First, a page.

Caverns (novel)

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First edition
Author Ken Kesey
Country United States
Language English
Genre Collaborative fiction
Publisher Penguin Books
Publication date
ISBN 0-14-012208-7
OCLC 20131987
813/.54 20
LC Class PS3562.E924 C38 1990

Caverns is a 1989 novel written collaboratively as an experiment by Ken Kesey and a creative writing class that he taught at the University of Oregon. The cover of the book says it was written by O.U. Levon—the name of this supposed author, spelled backwards, is "novel U.O." (University of Oregon). The full list of authors is: Robert Blucher, Ben Bochner, James Finley, Jeff Forester, Bennett Huffman, Lynn Jeffress, Ken Kesey, Neil Lidstrom, H. Highwater Powers, Jane Sather, Charles Varani, Meredith Wadley, Lidia Yukman and Ken Zimmerman.[1]


Though still a counterculture icon, by the 1980s Kesey's writing output had slowed significantly. In 1988–89 he agreed to spend a year teaching a creative writing class at the University of Oregon. Kesey decided the best way to teach the course would be for the class of 13 graduate students to actually produce a novel when they assembled, twice a week, at Kesey's home.[2] Lidia Yuknavitch, then known as Lidia Yukman, notes in her memoir The Chronology of Water that she was not actually a graduate student at the time.[3]

Kesey laid forth two rules: first, the students could not discuss the plot of the novel with anyone outside of the class; second, for voting purposes Kesey comprised 50 percent of the class, a controlling majority to prevent the class getting "drawn into a lot of democratic discussion", as he told an interviewer.[4] The class soon developed a third rule: there could be no writing outside of class. All work was to be done collaboratively, to help prevent the novel from developing 13 different prose styles. Kesey described his role in the process as quarterback of a football team. The class successfully completed the book, which was published in December 1989.[5]


According to Kesey's "Introduction," the novel was inspired by an actual news clipping, an Associated Press story on October 31, 1964 entitled "Charles Oswald Loach, Doctor of Theosophy and discoverer of so-called 'SECRET CAVE OF AMERICAN ANCIENTS,' which stirred archaeological controversy in 1928."

The rest of the novel appropriates Loach as its central character. Set in the 1930s, Loach is imagined as a convicted murderer (he killed a photographer to protect the secret of the cave) who is released from San Quentin Prison, in the custody of a priest, to lead an expedition to rediscover the cave.

The novel—described by The New York Times as Indiana Jones meets The Canterbury Tales[1]—features a motley crew of characters: Father Paul, an unbalanced priest; an archaeologist, Dr. Jocelyn Crane; Loach's brother, a museum curator; publisher Rodney Makai and the "Blavatskian Makai sisters"; their African-American driver, Ned; and Juke and Boyle, World War I veterans still suffering the ill effects of mustard gas.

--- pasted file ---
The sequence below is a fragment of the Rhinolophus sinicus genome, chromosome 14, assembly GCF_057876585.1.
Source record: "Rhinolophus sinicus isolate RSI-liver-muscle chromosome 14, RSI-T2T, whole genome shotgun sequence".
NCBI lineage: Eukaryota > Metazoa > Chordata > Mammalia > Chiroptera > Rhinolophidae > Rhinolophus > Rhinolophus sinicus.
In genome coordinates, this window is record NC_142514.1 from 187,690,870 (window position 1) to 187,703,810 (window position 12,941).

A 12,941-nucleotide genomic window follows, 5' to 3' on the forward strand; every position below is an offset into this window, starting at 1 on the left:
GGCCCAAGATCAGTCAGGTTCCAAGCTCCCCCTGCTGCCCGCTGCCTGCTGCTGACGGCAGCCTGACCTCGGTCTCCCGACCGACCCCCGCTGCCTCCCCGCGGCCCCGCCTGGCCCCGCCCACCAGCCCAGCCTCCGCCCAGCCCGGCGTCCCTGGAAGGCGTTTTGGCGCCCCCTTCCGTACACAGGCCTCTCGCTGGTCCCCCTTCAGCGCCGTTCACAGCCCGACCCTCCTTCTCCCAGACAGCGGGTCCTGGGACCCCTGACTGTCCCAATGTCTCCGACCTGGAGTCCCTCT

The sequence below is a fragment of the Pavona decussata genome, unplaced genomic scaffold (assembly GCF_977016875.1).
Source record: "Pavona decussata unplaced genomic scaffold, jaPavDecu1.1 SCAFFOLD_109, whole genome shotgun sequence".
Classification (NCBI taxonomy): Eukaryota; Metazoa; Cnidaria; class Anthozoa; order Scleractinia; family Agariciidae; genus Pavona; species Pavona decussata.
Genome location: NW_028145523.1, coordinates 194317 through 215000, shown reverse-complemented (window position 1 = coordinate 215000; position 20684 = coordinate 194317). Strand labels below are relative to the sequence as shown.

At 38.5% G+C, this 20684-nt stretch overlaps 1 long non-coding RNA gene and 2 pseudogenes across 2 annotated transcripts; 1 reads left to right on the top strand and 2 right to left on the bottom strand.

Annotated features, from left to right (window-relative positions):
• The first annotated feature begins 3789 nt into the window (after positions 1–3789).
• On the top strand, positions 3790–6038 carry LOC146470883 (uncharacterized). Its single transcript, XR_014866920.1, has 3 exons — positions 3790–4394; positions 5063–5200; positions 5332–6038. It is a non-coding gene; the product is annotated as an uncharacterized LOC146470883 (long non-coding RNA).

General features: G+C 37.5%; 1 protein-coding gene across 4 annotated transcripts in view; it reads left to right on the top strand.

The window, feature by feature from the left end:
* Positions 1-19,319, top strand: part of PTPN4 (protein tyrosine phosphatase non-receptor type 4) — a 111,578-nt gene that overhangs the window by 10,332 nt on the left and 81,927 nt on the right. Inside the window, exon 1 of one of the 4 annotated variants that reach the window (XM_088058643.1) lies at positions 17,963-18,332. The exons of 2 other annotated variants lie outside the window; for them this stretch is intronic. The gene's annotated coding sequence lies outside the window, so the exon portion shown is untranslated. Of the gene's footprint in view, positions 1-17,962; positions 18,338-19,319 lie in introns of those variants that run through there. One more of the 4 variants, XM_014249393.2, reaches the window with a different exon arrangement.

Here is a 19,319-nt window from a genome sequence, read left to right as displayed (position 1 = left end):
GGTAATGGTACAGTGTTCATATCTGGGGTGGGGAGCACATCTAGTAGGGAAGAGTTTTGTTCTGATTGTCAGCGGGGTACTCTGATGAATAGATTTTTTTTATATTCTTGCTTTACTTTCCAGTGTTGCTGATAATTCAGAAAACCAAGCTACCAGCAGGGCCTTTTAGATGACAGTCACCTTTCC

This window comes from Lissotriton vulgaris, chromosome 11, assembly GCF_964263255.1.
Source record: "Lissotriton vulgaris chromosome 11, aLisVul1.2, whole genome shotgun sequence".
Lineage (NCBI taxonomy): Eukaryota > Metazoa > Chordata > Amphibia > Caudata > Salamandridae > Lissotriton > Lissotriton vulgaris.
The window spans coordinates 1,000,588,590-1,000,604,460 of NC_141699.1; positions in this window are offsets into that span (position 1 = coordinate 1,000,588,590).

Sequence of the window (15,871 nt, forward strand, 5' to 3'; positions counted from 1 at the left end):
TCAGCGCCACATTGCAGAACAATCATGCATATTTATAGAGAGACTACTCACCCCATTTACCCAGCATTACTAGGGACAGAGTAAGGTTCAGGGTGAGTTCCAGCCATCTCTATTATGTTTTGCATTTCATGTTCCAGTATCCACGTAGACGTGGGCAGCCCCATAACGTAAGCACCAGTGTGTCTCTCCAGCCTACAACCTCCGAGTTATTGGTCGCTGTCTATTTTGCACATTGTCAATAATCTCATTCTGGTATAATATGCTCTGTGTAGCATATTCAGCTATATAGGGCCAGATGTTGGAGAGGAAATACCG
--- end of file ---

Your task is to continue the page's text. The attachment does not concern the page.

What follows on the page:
The characters spend most of the novel together in a military vehicle making their way to Utah where Loach says the cave is located, and getting caught in various comic misadventures along the way.[5]

Composite novel[edit]

The idea of the composite novel or collaborative fiction was not new. In 1872 Harriet Beecher Stowe wrote a book Six of One by Half a Dozen of the Other with five other authors about three mismatched couples searching for their proper mates. A dozen authors, including Henry James, William Dean Howells and Mary Eleanor Wilkins Freeman collaborated to write The Whole Family, with each author writing from the perspective of a different family member. Another famous composite novel was Naked Came the Stranger, a book written by 24 journalists to be deliberately incoherent but still prove that any novel with sex sells.

The work of Kesey and his class departed from previous composite novels by having the thirteen class members and Kesey collaboratively write each sentence. Of the methodology, Alfred Bendixen wrote in The New York Times that "The book shows that a group of apprentice writers can collaborate and produce a highly readable tale in a relatively short period of time. But Caverns also reminds us - sometimes painfully - that the novel requires an individual voice, fully realized characters and a clear sense of time and place."[1]

Critical reception[edit]

Because of Kesey's attachment to the project, the book was widely reviewed in newspapers and magazines. Critics were generally intrigued by the book but ultimately critical of its shortcomings: noting in particular the lack of a coherent voice and a too-large cast of characters. Writing in The Los Angeles Times, Bob Sipchen noted, "Caverns is an amusing lark, full of weird characters and goofy plot twists. It was a sufficiently intriguing project to make The Mainstream Media swarm around Kesey again. But no one is calling Caverns literature."[2]

Further reading[edit]


  1. ^ a b c Bendixen, Alfred. "There Goes The Cave". The New York Times (January 21, 1990). Retrieved on February 25, 2008.
  2. ^ a b Sipchen, Bob. "Kesey & Co.; The Gregarious Author Is Back in the Spotlight." The Los Angeles Times (February 11, 1990).
  3. ^ "Lidia Yuknavitch is O.U. Levon: Remembering the Caverns Crew and Ken Kesey's Kindness". Theodore Carter. July 28, 2014. Retrieved September 25, 2015. 
  4. ^ Knox-Quinn, Carolyn. "Collaboration in the Writing Classroom: An Interview with Ken Kesey". College Composition and Communication, Vol. 41, No. 3 (Oct., 1990), pp. 309–317. doi:10.2307/357658.
  5. ^ a b Pintarich, Paul. "Caverns of Curiosity". The Oregonian (December 24, 1989).